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The North Carolina Supreme Court is brushing aside a rapist's appeal that he shouldn't be forced into a lifetime of electronic monitoring after serving his 41-year prison sentence.

The state's highest court on Friday let stand without comment that 50-year-old Darren Gentle must submit to GPS monitoring after his release, projected for 2048. Gentile was convicted in Randolph County in 2016 of violently raping a 25-year-old pregnant woman with whom he'd been taking drugs.

The court is still considering a separate case on whether forcing sex offenders to be perpetually tracked by GPS-linked devices is justified or is unreasonable search and violates the Constitution. The pending decision in Torrey Grady's case comes after the U.S. Supreme Court ruled that mandating GPS ankle monitors for ex-cons is a serious privacy concern.


U.S. immigration officials blame the government shutdown and the extreme winter weather for confusion about immigration court hearings.

In an emailed statement, the part of the Justice Department overseeing immigration courts said some immigrants with notices to appear Thursday wouldn't be able to proceed with those hearings.

The Executive Office for Immigration Review said the shutdown prevented immigration courts from issuing new hearing notices. Weather-related closures this week also slowed the agency's processing of cases.

The agency also said in some cases, courts didn't receive the required paperwork.

Separately, Immigration and Customs Enforcement said the overflow of hearings scheduled Thursday had been expected due to the shutdown.

Similar backlogs have occurred nationwide since a recent U.S. Supreme Court ruling addressed how to provide notices to immigrants to appear in court.


The New Jersey Supreme Court won't hear a request from former NFL star Irving Fryar to overturn his conviction for his role in a mortgage scam.

The court announced its decision Tuesday but did not elaborate.

Fryar and his mother were convicted in August 2015 of applying for mortgage loans in quick succession while using the same property as collateral. They eventually were found guilty of conspiracy and theft by deception.

Fryar's defense argued at trial he was the victim of a "con artist" who told him to carry out the scheme.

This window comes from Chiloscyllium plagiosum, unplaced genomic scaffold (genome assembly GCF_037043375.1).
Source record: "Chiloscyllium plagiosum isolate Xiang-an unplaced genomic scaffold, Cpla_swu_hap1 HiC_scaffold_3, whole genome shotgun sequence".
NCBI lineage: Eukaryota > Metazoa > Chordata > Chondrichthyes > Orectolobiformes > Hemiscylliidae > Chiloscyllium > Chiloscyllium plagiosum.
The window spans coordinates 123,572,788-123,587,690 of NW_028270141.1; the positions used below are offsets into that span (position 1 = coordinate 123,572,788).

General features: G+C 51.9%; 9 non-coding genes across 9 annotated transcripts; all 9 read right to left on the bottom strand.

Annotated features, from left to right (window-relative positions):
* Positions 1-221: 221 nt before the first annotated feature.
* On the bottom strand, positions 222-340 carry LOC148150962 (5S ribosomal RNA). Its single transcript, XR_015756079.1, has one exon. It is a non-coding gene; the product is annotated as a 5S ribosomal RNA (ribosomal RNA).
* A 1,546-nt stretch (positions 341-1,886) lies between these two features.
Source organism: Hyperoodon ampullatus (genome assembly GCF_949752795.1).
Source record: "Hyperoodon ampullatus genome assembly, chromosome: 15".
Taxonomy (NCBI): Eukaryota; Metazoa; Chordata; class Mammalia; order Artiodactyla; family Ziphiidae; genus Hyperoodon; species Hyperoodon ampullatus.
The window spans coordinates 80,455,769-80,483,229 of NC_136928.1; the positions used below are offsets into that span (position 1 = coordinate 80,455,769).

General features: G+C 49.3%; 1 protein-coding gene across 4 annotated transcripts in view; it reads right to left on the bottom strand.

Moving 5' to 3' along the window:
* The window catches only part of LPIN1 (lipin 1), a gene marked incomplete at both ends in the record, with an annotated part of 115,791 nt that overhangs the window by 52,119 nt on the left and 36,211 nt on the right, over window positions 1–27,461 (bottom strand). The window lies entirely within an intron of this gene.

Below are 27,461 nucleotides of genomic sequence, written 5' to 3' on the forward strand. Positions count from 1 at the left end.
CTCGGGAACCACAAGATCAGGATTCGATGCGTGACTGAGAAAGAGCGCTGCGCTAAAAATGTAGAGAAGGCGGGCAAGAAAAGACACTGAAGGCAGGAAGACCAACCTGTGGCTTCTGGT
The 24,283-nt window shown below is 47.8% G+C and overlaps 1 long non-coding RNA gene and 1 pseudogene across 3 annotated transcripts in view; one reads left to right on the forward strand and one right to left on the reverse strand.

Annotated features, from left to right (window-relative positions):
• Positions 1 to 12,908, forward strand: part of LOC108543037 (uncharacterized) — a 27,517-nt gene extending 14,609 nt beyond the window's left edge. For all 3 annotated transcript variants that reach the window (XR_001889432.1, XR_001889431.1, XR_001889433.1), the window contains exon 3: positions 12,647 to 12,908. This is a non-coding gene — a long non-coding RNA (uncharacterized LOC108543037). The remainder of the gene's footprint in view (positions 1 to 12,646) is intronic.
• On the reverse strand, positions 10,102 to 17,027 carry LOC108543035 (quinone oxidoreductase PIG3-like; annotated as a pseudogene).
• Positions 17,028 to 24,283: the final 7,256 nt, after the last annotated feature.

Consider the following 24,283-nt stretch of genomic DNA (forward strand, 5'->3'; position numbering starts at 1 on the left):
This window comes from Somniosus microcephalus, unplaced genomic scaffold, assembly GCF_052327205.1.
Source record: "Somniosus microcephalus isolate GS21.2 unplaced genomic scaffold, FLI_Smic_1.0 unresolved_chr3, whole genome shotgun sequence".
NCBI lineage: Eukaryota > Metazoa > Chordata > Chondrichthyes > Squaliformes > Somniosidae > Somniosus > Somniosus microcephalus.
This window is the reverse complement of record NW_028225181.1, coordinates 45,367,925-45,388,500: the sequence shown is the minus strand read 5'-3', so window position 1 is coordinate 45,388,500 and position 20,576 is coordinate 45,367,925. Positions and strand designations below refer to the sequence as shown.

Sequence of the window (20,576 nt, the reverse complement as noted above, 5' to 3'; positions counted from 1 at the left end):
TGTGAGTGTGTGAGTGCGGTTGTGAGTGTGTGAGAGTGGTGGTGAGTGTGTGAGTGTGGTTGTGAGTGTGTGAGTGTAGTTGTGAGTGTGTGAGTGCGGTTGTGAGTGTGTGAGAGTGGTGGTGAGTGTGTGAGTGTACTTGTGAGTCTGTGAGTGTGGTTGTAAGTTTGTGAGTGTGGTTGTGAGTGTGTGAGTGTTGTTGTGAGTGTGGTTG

Fryar was a star wide receiver at the University of Nebraska and played in the NFL in the 1980s and 1990s for the New England Patriots, the Miami Dolphins, the Philadelphia Eagles and the Washington Redskins.


A new Kentucky Supreme Court justice will be sworn in to office next week.

A statement from the Administrative Office of the Courts says Debra Hembree Lambert will be formally sworn in as a justice on Feb. 4 at the state Capitol in Frankfort. She was elected to the court in November and will serve the 3rd Supreme Court District, which includes 27 counties in southern and south-central Kentucky.

Before her election to the Supreme Court, Lambert served as an appellate judge for four years and before that was a circuit judge for Lincoln, Pulaski and Rockcastle counties.

Lambert succeeds retired Justice Daniel Venters.


Pakistan’s top court on Tuesday upheld its acquittal of a Christian woman sentenced to death for blasphemy, paving the way for Aasia Bibi to leave the country in a blow to radical Islamists who had demanded her execution.

Following the landmark decision, Bibi will finally be able to join her daughters, who earlier fled to Canada where they have been given asylum.

Bibi’s lawyer, Saiful Malook, who returned to Islamabad after fleeing the country amid death threats, called the decision a victory for Pakistan’s constitution and rule of law.

The three-judge Supreme Court panel had “insisted on very strict proofs of blasphemy” and found none, Malook said, expressing hope that Bibi’s acquittal will deter false blasphemy allegations in the future.